Sunday, October 26, 2008

Alternatives to filtering Australia's Internet

It's sad to see that the headlines about Australia around the world at the moment are things like "Australia Joins China In Censoring The Internet".

The policy dates back to the previous Howard government but has been carried over to the current administration. The Australian Communications and Media Authority (ACMA) prepared an excellent report on digital filtering developments which outlines the pros and cons of filtering as an approach.

My reading of that report was that we should not go down this track, but that's not how the government apparently reads it.

The objective of all this, quoting then Minister Helen Coonan, is to "protect consumers, including minors, who access content on the Internet".

From the body of the report, we consumers are to be protected from:

  • Illegal material

  • Inappropriate material

  • Viruses

  • Spam

  • Online fraud

  • Illegal contact

  • Cyber-bullying

The report finds that aside from "Illegal material", and "Inappropriate material", filtering technologies have "no substantial effect" on any of the other areas.

As I see it, the drawbacks of mandatory internet filtering are:

  • It doesn't work well enough

  • Good material is inadvertently blocked

  • It will cost us all money

  • It will slow down the internet in Australia

  • It infringes my right to view things that others might see as inappropriate

  • It could easily be used for censorship

  • It will give parents and guardians a false sense of security

I would add that while filtering isn't perfect now, it will get less effective over time as purveyors of this material will learn how to get around the filters much as spammers have constantly evolved their techniques to evade mail filters.


  • Require operating systems to be more secure

  • Require content to be labelled honestly

  • Education

  • Get over it

Let me expand on those:

Require operating systems to be more secure

People who run windows have often reported to me that the thing they find most distressing about using the internet is when their computer starts displaying unwanted pop-up windows displaying pornography.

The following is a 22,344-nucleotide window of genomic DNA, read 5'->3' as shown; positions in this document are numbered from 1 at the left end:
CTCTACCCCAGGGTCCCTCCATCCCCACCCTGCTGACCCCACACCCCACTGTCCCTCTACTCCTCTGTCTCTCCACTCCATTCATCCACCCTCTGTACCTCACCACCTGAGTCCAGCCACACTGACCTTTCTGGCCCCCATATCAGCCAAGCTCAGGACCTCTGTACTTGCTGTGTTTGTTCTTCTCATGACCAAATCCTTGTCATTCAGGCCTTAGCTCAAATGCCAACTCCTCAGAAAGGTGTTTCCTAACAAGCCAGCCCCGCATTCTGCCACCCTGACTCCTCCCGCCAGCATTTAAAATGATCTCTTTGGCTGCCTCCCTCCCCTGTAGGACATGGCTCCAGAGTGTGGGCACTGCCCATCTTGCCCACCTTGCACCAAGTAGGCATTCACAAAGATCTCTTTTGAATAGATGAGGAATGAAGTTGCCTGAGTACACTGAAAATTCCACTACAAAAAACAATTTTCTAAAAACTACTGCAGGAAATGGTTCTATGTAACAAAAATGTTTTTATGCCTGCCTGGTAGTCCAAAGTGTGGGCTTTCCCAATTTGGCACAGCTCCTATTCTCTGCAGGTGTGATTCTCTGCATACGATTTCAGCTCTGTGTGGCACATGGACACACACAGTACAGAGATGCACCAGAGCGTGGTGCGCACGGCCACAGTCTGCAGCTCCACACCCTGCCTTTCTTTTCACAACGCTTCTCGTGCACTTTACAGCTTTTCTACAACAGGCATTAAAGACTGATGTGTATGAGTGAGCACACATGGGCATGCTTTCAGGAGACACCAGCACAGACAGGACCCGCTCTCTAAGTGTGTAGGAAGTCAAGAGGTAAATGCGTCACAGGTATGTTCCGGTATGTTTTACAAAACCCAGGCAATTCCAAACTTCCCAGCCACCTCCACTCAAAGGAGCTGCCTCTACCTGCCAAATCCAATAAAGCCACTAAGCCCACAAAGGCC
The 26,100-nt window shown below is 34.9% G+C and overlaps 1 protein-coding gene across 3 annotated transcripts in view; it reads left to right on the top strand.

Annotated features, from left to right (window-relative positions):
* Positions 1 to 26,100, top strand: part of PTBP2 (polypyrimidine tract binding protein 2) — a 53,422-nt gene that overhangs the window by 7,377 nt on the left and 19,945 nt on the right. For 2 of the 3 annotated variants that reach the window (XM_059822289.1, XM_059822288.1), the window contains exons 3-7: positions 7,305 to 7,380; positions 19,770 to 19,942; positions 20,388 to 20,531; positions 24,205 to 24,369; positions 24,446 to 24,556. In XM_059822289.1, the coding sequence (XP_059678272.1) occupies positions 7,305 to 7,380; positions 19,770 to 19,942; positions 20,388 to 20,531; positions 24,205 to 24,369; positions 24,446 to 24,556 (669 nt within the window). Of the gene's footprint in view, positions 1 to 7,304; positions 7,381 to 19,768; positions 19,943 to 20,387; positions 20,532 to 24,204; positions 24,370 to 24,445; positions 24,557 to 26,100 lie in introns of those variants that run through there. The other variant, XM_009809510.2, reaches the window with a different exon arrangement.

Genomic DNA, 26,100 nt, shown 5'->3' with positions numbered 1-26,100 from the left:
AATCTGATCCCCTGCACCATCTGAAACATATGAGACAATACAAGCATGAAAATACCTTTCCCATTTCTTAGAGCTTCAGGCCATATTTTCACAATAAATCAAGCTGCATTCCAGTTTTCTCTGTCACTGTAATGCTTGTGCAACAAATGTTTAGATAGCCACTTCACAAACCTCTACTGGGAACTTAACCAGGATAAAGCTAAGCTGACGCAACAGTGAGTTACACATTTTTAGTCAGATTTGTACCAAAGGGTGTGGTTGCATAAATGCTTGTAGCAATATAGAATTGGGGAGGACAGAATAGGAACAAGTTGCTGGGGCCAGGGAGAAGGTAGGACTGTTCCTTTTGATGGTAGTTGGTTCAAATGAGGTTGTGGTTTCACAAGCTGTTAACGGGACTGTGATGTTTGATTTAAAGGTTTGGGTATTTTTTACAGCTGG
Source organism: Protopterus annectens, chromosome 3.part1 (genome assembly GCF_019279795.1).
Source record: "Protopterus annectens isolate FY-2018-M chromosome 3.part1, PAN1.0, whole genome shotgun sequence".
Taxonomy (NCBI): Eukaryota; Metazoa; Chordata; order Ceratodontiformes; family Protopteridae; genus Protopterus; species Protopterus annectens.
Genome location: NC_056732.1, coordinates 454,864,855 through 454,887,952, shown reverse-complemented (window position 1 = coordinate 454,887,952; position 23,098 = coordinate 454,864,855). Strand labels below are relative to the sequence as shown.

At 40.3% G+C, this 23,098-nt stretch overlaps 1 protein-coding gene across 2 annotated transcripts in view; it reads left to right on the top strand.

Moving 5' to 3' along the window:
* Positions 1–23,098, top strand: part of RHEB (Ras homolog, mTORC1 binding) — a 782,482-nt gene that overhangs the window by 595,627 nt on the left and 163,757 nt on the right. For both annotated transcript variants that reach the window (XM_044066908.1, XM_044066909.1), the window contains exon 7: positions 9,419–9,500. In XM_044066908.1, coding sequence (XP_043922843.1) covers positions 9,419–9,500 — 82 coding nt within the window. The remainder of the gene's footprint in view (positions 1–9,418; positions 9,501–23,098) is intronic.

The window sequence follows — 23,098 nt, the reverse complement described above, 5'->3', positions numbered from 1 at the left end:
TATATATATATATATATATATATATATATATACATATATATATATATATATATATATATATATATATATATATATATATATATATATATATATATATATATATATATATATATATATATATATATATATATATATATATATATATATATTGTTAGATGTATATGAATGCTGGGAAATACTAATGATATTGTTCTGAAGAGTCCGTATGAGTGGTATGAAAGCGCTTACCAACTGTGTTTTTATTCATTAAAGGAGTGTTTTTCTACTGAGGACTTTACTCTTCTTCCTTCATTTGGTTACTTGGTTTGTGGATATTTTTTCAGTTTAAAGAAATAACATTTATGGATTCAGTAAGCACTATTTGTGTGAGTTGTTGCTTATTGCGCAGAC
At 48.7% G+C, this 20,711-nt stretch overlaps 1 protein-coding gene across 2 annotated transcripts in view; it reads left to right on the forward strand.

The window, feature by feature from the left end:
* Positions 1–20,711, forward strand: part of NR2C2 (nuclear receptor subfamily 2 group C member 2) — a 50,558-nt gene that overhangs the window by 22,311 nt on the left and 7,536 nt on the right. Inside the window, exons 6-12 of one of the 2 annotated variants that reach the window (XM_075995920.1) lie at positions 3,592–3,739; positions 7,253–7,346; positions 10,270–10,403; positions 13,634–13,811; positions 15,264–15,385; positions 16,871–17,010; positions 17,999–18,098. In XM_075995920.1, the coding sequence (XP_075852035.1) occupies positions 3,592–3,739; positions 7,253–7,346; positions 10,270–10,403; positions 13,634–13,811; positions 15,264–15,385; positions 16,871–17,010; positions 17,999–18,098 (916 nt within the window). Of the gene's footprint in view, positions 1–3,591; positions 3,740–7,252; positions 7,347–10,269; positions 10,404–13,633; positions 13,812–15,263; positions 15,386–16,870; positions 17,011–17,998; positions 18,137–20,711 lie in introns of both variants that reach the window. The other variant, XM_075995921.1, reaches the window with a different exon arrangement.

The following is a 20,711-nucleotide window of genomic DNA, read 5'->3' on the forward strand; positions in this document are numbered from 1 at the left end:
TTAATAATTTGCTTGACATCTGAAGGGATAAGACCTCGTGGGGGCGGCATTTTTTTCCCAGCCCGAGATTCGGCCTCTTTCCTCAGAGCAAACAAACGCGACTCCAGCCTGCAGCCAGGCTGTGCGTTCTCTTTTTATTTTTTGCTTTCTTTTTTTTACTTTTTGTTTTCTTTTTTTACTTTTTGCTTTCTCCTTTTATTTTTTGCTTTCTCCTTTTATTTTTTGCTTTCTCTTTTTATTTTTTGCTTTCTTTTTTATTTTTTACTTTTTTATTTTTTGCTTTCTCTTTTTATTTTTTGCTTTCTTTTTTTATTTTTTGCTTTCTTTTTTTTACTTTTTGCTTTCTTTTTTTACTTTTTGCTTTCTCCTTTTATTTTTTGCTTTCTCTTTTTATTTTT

This is not the fault of "the internet" but rather that their computer operating system has been infected with a virus that lurks in the background and then displays these windows presumably in an attempt to pervert the user.

Let's address the problem here, older versions of Windows and Internet Explorer were insecure. The maker should takes responsibility for this.

Require content to be labelled honestly

Create a top level domain .sex or something that clearly labels what the content is. We do this for films and now games. I understand that it actually helped game sales allowing consumers to more easily find what they want.

While this won't prevent publishers who purvey their material by stealth (a good example is the viruses my kids used to get while searching for "free games"), at least it will reduce the amount of inappropriate material purely in the .com domain.

Alastair disagrees with this approach, and I take the point that a top level domain is just a simplistic content classification system however I feel that there should be some standard way to label content.


It doesn't matter what we do, our kids will eventually see material we would rather they didn't. When I was very young someone handed me "the little red school book".

Children need to know that the world has some dark places in it and just because they see something weird it doesn't mean that all adults are perverse.

There's some pretty whacky stuff in the local library too.

Get over it

It's a new world. We have unprecedented access to information, for good and bad. I would argue that the good effects massively outweigh the bad.

Filtering just creates an environment where material is presented by stealth rather than in a straight forward way.


I just wish we could be seen as a country leading in broadband speed, wireless access, and innovation.


The ABC Radio National "Media Report" program covered this story very informatively. Here's the transcript.


Anonymous said...

I vote for the last two, education and getting over the whole darn thing.

I just can't see honest content representation happening any time soon. Enforcement would be next to impossible and rating systems are a complete failure, too easy to subvert for someone's agenda - for example my website got itself rated as "supporting terrorist causes" with a leading web filtering system because it contains technical information about display pyrotechnics!

I'd love OSes to be secure, but that will always be work-in-progress, humans make mistakes and most of the remaining security problems are non-trivial interactions that are very complex to even recognise. At least we can say the situation has improved enormously over the years, but my mail server still gets hundreds of thousands of connections daily from zombie nets peddling their junk. It seems strange that these organised crime lead zombie rings can't be attacked more directly. Through my dynamic DNS service I see lots of this kind of activity, I've been cooperating with law enforcement to track and kill zombie nets, but they never seem to take out the actual people involved, just the "innocent" average net-user with a compromised machine. Seems to me some well instrumented, sufficiently large honeypots would allow pretty good determination of those responsible. Of course the key ingredient isn't technical at all; international cooperation.

Lets get down to what this is all about: The internet is no more a substitute parent than television is.

Christopher said...

I couldn't agree more with everything you said! On the TLD, I've particularly thought this to be a good idea.